SADC tightens screws

SADC tightens screws

MASERU – SADC has pressured the Lesotho government to reopen parliament.
Justice Dikgang Moseneke, SADC’s facilitator in Lesotho, started tightening the screws this week after a meeting with senior government officials.
Justice Moseneke was here to finalise his report on Lesotho’s progress in implementing the SADC recommended security and constitutional reforms.
He is said to have used his meetings to push the government to reopen parliament.

Democratic Congress (DC) leader Mathibeli Mokhothu, who is the official leader of the opposition, told thepost that Justice Moseneke told them that the government had agreed to open parliament today.
Parliament was hastily adjourned on Monday after the opposition resisted the government’s motion to suspend a standing order that stipulates that a Bill should be scrutinised by the parliamentary committee before being put to a vote in the House.
The motive was to suspend that procedure so parliament could quickly pass the National Reforms Bill that seeks to create an independent body to oversee the implementation of the multi-sector reforms.
Fifty-six opposition MPs voted to block the motion and sent it back to the committee.
After only 49 of the government MPs supported the reforms bill Speaker Sephiri Motanyane announced that parliament would adjourn indefinitely, much to the chagrin of opposition MPs.
Their move could be seen as retaliation against the government they believe was briefly recalling parliament from the winter break only to discuss the bill when they have been clamouring for a chance to discuss their motion to push out Thabane.

They believe the Speaker is shielding the Prime Minister from a no confidence vote.
Mokhothu said they complained to Justice Moseneke who then pressured the government to reopen parliament.
“We told Justice Moseneke what transpired in parliament this week,” Mokhothu said.
He said the opposition met the judge as soon as he landed on Tuesday.
He said in that meeting, held at around 5pm, Justice Moseneke asked them why they resisted the motion to fast-track the bill.
“We told him that we had no problem with the bill but only wanted it to follow the proper procedure but to our surprise the government connived with the Speaker to indefinitely adjourn parliament,” Mokhothu said.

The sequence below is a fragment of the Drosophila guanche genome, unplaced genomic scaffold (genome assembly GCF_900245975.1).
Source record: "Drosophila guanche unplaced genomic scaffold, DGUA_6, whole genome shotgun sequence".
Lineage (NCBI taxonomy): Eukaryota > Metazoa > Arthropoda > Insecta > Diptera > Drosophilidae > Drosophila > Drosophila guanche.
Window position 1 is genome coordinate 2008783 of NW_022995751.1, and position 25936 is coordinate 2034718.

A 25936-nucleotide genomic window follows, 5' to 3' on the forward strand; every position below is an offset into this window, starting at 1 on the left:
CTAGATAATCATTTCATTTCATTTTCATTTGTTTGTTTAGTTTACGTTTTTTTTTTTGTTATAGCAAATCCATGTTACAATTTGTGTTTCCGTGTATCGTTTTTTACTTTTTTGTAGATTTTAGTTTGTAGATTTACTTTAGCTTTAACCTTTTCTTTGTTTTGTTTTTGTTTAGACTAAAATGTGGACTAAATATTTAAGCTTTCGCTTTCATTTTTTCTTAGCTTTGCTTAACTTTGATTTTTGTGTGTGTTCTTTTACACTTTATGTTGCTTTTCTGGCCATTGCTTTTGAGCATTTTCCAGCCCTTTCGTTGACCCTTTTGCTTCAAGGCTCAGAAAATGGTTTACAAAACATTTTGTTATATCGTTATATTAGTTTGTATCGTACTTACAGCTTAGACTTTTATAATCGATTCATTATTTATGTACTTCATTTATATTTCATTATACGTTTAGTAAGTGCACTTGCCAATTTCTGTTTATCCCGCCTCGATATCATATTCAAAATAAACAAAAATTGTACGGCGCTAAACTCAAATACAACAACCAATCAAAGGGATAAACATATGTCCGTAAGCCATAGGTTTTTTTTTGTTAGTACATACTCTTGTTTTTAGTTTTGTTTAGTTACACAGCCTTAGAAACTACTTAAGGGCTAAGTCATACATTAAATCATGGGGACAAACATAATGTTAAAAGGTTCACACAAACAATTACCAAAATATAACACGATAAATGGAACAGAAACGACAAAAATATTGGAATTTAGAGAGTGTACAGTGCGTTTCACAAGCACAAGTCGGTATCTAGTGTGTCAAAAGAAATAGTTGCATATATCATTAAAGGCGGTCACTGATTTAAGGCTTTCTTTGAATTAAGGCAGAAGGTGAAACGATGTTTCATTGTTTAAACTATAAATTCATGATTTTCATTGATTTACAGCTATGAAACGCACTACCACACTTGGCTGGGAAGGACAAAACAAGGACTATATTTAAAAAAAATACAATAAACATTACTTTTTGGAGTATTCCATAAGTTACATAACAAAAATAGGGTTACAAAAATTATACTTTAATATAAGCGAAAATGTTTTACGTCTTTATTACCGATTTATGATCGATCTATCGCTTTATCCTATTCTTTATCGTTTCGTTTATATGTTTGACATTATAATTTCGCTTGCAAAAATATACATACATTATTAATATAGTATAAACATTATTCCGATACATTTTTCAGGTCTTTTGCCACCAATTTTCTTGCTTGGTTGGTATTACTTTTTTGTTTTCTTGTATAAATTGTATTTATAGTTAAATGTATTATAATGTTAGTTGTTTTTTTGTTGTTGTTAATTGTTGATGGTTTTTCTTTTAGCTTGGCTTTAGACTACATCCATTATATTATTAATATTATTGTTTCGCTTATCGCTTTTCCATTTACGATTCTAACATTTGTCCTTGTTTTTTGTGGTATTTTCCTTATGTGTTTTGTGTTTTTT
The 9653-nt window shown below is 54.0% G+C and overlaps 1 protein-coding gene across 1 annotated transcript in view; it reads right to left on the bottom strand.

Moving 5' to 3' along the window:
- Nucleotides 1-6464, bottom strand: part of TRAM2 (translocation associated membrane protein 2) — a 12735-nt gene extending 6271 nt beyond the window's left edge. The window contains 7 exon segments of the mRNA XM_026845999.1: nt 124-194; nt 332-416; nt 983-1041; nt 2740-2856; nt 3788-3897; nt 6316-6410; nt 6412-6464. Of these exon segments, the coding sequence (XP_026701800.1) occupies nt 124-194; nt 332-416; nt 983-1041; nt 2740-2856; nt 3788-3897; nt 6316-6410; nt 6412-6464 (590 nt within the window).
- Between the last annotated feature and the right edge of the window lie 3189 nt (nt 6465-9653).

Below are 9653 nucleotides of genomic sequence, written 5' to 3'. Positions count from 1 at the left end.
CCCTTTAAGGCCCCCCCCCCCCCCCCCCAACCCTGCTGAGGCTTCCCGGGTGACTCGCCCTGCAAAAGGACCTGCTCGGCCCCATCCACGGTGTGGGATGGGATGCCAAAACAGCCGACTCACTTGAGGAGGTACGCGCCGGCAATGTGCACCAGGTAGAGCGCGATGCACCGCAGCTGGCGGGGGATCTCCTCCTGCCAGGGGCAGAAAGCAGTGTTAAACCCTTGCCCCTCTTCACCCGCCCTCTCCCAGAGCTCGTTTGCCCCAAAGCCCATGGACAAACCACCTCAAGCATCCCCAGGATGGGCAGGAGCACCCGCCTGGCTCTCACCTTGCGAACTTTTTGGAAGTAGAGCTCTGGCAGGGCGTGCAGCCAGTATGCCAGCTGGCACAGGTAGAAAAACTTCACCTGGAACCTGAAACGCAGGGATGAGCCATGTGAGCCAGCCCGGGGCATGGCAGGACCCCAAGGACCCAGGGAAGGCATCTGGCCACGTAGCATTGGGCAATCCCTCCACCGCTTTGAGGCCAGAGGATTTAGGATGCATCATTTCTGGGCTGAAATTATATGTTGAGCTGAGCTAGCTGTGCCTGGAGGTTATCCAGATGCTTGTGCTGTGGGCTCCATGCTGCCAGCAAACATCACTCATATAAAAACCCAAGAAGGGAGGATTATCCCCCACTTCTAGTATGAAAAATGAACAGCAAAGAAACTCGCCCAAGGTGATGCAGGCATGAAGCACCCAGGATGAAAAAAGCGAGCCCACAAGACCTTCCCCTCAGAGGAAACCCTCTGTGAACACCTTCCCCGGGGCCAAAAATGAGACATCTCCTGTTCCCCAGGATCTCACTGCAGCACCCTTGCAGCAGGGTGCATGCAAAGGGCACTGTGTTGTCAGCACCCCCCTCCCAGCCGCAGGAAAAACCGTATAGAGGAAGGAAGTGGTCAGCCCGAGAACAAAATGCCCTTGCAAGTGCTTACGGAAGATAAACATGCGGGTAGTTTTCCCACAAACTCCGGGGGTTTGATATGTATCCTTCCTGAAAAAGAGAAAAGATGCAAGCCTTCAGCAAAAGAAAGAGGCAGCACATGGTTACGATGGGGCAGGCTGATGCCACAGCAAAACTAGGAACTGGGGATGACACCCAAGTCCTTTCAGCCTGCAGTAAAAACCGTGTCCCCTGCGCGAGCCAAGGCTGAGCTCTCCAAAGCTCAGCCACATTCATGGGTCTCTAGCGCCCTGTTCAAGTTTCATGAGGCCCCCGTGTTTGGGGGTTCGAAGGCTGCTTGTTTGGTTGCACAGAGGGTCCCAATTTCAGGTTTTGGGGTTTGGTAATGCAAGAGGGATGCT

He said Justice Moseneke then met the government and asked why parliament had adjourned without passing the bill.
The judge then met the opposition again yesterday morning.
“He told us that the Deputy Prime Minister (Monyane Moleleki) was in the meeting and the government agreed to reopen parliament,” Mokhothu said.
He said Justice Moseneke told them he had come specifically for that bill because he wants to take it to the SADC Ordinary Summit of Heads of State and Government in Tanzania this weekend.
Justice Moseneke is expected to leave for the summit today, as is Prime Minister Thomas Thabane. Justice Moseneke will submit his report on Lesotho.

Foreign Affairs Minister Lesego Makgothi, who arrived in Tanzania earlier this week, said he could not talk because he was in a meeting to prepare for the summit.
Government spokesman, Nthakeng Selinyane, said Justice Moseneke’s visit had nothing to do with the closure of parliament but the report he is preparing ahead of the summit.
“SADC is going to meet this week and all the necessary information will have to be documented for a report,” Selinyane said.
He said there was nothing peculiar about what happened in parliament on Monday.
“The main issue was if the Bill could be discussed by parliamentary committees or be read three times in parliament within a day,” he said, adding that the government only wanted the bill to be passed as soon as possible.

Majara Molupe

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